So, we started discussing the parts arrangement of the first song of four that he hired me to produce for him. He played me his demo . . . and I kid you not . . . it started with a 64 bar harmonica solo! Keep in mind one of his goals was to be an accomplished, top selling pop artist, worldwide – and that means being on radio. I advised him, “If you want to be on the radio and be successful at selling records in the pop world you’re going to have to let go of the 64 bar harmonica solo at the beginning of the song, as no pop station would ever play such a thing.”
I suggested that it might be better to start out with a bar or two of harmonica to hint at what is to come later in the song. Then at the appropriate time have an eight bar harmonica solo where he could deliver his talent in such a way that it would leave people wanting even more harmonica later on in the song.
As you well know the old saying “always leave them wanting more” is a basic show business tenant that has done well across the range of entertainment ever since the days of vaudeville. The reason I know this is because my grandfather and his 11 brothers and sisters were traveling vaudeville performers from the 1920s. And he used to tell me all kinds of techniques to keep audience interest in their act at a maximum. So, this was the thinking I wanted to apply to the harmonica plan: Give the listener a little taste of harmonica pizazz upfront, eight bars of mind blowing world-class harmonica playing during the solo section, and then at the end of the song we would re-introduce his playing as the primary melodic instrument during the song’s outro.
One of the primary benefits of hiring a seasoned record producer is he or she brings pure objectivity to the project. I have not lived with and breathed somebody else’s music for years and years on end like they have. So, when I introduced the concept of “always leaving them wanting more” with regard to his harmonica playing, and suggested we reduce his 64 bar solo intro down to just 2 . . . he freaked out.
You see, he had lived with the arrangement that was on the demo version of his song for so long – along with his idea that the lengthy intro solo would be the mechanism which would certainly and instantly propel him upwards to being the obvious top player on the planet – that he had an extremely difficult time wrapping his brain around the idea of the more pop oriented arrangement of a short, 2-bar intro.
And here’s the kicker of the story: Through the years he had been told by many, many people to consider shortening the long intro. But in response his ego had adopted the attitude “they just don’t understand my music.”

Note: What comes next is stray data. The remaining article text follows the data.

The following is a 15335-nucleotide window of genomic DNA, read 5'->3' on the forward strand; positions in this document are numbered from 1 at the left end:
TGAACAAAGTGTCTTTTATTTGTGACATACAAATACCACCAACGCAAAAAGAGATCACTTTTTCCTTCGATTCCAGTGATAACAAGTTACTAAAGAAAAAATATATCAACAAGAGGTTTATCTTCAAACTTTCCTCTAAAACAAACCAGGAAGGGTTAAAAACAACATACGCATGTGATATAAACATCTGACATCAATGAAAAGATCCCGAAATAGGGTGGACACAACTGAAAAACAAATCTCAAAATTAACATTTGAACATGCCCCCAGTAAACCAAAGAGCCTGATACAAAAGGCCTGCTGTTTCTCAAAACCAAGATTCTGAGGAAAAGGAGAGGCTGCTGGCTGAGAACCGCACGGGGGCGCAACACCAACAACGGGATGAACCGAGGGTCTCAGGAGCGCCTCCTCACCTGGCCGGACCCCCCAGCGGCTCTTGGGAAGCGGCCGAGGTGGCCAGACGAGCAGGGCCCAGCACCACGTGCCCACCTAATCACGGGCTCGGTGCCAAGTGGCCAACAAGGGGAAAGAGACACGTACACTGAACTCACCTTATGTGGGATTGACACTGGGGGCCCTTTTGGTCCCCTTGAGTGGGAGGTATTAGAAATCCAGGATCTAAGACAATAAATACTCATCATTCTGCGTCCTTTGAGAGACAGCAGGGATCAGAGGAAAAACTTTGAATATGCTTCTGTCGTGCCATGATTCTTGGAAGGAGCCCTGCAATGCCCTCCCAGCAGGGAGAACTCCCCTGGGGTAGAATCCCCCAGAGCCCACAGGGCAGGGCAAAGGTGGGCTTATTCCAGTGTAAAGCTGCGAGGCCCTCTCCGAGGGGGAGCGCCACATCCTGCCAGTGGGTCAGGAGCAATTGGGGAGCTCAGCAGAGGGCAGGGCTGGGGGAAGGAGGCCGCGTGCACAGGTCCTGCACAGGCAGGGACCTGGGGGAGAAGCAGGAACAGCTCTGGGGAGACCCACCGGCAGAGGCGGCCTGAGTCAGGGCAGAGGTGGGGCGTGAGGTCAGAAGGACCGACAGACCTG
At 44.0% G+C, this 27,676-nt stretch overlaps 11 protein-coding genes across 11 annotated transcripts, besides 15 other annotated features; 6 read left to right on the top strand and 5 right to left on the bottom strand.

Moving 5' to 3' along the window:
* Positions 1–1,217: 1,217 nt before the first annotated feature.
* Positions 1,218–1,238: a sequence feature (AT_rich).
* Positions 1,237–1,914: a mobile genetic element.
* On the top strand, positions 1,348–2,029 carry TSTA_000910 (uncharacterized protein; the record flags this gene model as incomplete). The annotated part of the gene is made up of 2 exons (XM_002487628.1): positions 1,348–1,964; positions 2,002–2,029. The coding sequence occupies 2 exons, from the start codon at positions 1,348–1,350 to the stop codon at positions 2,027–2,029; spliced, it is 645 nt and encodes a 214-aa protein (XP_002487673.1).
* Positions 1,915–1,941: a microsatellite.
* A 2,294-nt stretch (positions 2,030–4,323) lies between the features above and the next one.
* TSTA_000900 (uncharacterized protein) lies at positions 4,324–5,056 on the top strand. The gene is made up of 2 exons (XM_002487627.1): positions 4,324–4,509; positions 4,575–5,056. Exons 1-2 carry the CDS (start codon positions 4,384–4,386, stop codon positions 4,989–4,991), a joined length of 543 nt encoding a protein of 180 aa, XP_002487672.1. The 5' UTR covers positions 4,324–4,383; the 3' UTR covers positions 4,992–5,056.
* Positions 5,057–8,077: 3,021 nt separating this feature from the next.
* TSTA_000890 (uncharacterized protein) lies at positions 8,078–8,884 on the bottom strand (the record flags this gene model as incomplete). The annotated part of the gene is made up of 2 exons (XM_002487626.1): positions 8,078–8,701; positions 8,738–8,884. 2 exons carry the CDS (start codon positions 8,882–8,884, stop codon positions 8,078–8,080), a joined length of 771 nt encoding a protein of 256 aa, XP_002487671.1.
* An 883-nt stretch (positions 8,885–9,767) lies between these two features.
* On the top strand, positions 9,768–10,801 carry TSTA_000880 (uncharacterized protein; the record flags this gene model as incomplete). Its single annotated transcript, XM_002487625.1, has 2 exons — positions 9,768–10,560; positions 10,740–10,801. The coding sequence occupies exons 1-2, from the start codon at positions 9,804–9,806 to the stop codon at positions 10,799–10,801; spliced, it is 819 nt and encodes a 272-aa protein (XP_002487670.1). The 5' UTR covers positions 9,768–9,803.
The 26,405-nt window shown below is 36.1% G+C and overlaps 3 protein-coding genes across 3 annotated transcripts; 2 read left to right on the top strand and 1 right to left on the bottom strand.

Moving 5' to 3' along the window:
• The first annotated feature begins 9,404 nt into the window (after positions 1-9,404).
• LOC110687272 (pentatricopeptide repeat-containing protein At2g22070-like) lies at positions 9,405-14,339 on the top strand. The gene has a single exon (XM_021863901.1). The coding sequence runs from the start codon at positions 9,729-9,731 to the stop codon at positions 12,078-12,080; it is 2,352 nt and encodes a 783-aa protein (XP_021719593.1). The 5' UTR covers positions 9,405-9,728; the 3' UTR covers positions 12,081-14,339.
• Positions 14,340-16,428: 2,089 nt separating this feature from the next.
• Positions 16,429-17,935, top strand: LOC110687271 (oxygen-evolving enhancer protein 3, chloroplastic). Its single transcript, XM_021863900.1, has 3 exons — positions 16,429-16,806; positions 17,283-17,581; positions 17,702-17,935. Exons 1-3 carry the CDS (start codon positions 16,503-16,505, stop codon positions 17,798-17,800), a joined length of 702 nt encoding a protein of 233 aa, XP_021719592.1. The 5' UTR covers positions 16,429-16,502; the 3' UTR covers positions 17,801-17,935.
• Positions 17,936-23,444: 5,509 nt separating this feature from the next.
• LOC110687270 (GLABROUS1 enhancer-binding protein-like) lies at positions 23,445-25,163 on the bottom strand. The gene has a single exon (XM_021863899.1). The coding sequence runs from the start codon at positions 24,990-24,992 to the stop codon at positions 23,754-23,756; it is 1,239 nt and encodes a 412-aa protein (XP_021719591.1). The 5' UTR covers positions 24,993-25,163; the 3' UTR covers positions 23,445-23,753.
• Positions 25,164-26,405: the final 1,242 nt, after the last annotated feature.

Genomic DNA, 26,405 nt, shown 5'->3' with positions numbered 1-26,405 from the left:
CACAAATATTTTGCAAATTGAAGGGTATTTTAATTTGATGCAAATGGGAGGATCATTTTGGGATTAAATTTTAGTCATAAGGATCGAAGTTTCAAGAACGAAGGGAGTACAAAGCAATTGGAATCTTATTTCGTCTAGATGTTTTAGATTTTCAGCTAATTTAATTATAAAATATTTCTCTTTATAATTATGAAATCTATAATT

I’ve heard this rationalization from artists hundreds of times throughout my career. Ugh.
It’s one thing if half the people like your music and half don’t. This happens a lot. And in such a case, I would suggest seeing if there is some fat you can trim off the song, and also look for opportunities to bolster the best received aspects it. But if 8 or 9 out of 10 people are not liking your material, that is worth paying close attention to. Stick your ego in a closet and lock the door, and rework your material in different directions until it undeniably resonates with listeners.
I want to leave you with an additional handful of common music career-killing mistakes you can learn from. After reading these, see if you can come up with your own list of mistakes you’ve made. And then think about what you learned from them. And more important, identify those mistakes that you could still learn from. Remember, be honest with yourself. Because integrity counts, too. And self-integrity is the most important form of it.
Joe Solo is the record producer who developed Macy Gray, and is founder of The Music Success Workshop. He is also CEO of Joe Solo Music+Entertainment Inc. His client roster/credits includes: Michael Jackson, Fergie, Warner Bros Records, Sony Entertainment, Apple, Epic Records, and many others. For more useful tips go to joesolo.com
*main photo by Nenad Stojkovic, used under a Creative Commons license.